Wednesday, March 07, 2018

Book Review: "A Sacred Sorrow" by Michael Card

A Sacred Sorrow: Reaching Out to God in the Lost Language of LamentA Sacred Sorrow: Reaching Out to God in the Lost Language of Lament by Michael Card

A beautiful elegy to tear-filled faith.

Michael Card’s A Sacred Sorrow is a rich, searching, wise, authentic, and accessible (re)introduction to the “lost language” of biblical lament. For the last few years, I’ve been reading everything reliable that I can find on lament in the Bible. I think the 21st century American church needs that kind of tear-filled faith woven back into our prayer lives, corporate worship, and imagination. Pain and suffering are sadly normal in this broken world, and thankfully God has not left us without tools for living in, responding to, and walking through inescapable sorrow. But all too often we have not had access to or a workable understanding of lament (at least in the majority of conservative American evangelicalism that I’ve experienced). We prefer praise. We attempt to get past or get over our pain. We try to smile it away. We know that we’re supposed to trust, to hope, to consider it all joy, and to consider the joy set before us. And we don’t realize that we are also expected to and invited to weep, wail, and wrestle with God.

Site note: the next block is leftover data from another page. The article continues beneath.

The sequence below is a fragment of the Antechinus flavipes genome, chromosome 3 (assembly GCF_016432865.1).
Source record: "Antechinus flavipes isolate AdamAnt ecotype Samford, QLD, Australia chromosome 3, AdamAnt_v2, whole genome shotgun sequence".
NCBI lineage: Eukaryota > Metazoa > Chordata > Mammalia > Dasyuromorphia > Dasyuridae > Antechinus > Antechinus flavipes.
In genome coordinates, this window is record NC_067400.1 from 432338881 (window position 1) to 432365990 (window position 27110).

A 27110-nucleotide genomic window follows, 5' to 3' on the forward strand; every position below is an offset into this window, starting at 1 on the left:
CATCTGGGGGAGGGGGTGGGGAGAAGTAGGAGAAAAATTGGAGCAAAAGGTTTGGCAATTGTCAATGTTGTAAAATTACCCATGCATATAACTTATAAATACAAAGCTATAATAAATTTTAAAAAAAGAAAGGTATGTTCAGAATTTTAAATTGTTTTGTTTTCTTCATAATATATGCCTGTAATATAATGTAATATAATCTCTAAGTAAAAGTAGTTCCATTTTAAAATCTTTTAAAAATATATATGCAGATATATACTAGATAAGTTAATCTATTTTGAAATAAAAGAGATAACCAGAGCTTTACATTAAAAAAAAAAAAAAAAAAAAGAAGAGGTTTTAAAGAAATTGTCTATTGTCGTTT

Enter Michael Card with his short meditations on the lives and laments of Job, David, Jeremiah and, most importantly, Jesus. Card writes about the dark, lonely, uncomfortable, negative, jagged parts of Scripture and how they are in there for our good. And he does it in an experiential way. Most of the things I’ve read so far on lament are academic and abstract. They express the ideas of lament well, but Michael Card sings them. You feel it. And you know that it is right.

A times he over-reaches or overs-peaks. At least he says things in stronger ways that I could say myself based on the data I have. I have to admit that Card could just be utilizing poetic license, or he may see things I just can’t see...yet. I’m very glad that I’ve read it, and I will recommend it to others who want to help restore the rawness of faith in a minor key.

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